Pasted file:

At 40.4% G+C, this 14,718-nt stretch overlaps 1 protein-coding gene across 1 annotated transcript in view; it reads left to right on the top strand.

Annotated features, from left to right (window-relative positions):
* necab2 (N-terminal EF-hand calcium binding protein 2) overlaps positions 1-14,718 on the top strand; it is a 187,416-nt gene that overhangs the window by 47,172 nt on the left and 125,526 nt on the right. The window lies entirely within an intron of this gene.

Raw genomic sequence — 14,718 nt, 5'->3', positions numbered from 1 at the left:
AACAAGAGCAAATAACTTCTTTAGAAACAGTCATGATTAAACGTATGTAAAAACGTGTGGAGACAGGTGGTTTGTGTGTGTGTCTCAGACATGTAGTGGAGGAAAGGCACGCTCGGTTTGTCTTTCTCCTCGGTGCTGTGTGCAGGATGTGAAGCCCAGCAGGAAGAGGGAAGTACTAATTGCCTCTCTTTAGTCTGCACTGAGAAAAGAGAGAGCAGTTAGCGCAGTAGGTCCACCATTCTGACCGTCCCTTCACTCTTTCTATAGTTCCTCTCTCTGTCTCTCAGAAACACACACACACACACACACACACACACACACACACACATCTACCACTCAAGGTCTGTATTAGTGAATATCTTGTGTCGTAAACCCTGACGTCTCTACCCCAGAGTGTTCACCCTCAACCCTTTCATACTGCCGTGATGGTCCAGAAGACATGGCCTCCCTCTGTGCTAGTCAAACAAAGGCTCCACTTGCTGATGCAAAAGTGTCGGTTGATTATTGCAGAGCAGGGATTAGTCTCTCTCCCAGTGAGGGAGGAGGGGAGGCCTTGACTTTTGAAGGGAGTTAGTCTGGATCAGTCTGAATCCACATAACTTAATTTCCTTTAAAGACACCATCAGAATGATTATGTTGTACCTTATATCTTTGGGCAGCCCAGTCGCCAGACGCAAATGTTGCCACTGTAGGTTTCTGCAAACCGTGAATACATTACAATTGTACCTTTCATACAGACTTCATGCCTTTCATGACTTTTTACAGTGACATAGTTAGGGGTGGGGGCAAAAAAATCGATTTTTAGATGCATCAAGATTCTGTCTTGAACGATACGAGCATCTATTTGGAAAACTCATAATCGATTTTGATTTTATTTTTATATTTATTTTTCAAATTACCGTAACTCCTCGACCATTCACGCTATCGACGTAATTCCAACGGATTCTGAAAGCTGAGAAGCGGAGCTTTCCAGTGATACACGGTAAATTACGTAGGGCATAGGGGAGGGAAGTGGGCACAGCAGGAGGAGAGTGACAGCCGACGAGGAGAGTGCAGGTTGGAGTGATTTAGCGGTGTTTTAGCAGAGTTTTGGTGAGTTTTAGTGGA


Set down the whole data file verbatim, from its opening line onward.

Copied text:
At 40.4% G+C, this 14,718-nt stretch overlaps 1 protein-coding gene across 1 annotated transcript in view; it reads left to right on the top strand.

Annotated features, from left to right (window-relative positions):
* necab2 (N-terminal EF-hand calcium binding protein 2) overlaps positions 1-14,718 on the top strand; it is a 187,416-nt gene that overhangs the window by 47,172 nt on the left and 125,526 nt on the right. The window lies entirely within an intron of this gene.

Raw genomic sequence — 14,718 nt, 5'->3', positions numbered from 1 at the left:
AACAAGAGCAAATAACTTCTTTAGAAACAGTCATGATTAAACGTATGTAAAAACGTGTGGAGACAGGTGGTTTGTGTGTGTGTCTCAGACATGTAGTGGAGGAAAGGCACGCTCGGTTTGTCTTTCTCCTCGGTGCTGTGTGCAGGATGTGAAGCCCAGCAGGAAGAGGGAAGTACTAATTGCCTCTCTTTAGTCTGCACTGAGAAAAGAGAGAGCAGTTAGCGCAGTAGGTCCACCATTCTGACCGTCCCTTCACTCTTTCTATAGTTCCTCTCTCTGTCTCTCAGAAACACACACACACACACACACACACACACACACACACACATCTACCACTCAAGGTCTGTATTAGTGAATATCTTGTGTCGTAAACCCTGACGTCTCTACCCCAGAGTGTTCACCCTCAACCCTTTCATACTGCCGTGATGGTCCAGAAGACATGGCCTCCCTCTGTGCTAGTCAAACAAAGGCTCCACTTGCTGATGCAAAAGTGTCGGTTGATTATTGCAGAGCAGGGATTAGTCTCTCTCCCAGTGAGGGAGGAGGGGAGGCCTTGACTTTTGAAGGGAGTTAGTCTGGATCAGTCTGAATCCACATAACTTAATTTCCTTTAAAGACACCATCAGAATGATTATGTTGTACCTTATATCTTTGGGCAGCCCAGTCGCCAGACGCAAATGTTGCCACTGTAGGTTTCTGCAAACCGTGAATACATTACAATTGTACCTTTCATACAGACTTCATGCCTTTCATGACTTTTTACAGTGACATAGTTAGGGGTGGGGGCAAAAAAATCGATTTTTAGATGCATCAAGATTCTGTCTTGAACGATACGAGCATCTATTTGGAAAACTCATAATCGATTTTGATTTTATTTTTATATTTATTTTTCAAATTACCGTAACTCCTCGACCATTCACGCTATCGACGTAATTCCAACGGATTCTGAAAGCTGAGAAGCGGAGCTTTCCAGTGATACACGGTAAATTACGTAGGGCATAGGGGAGGGAAGTGGGCACAGCAGGAGGAGAGTGACAGCCGACGAGGAGAGTGCAGGTTGGAGTGATTTAGCGGTGTTTTAGCAGAGTTTTGGTGAGTTTTAGTGGA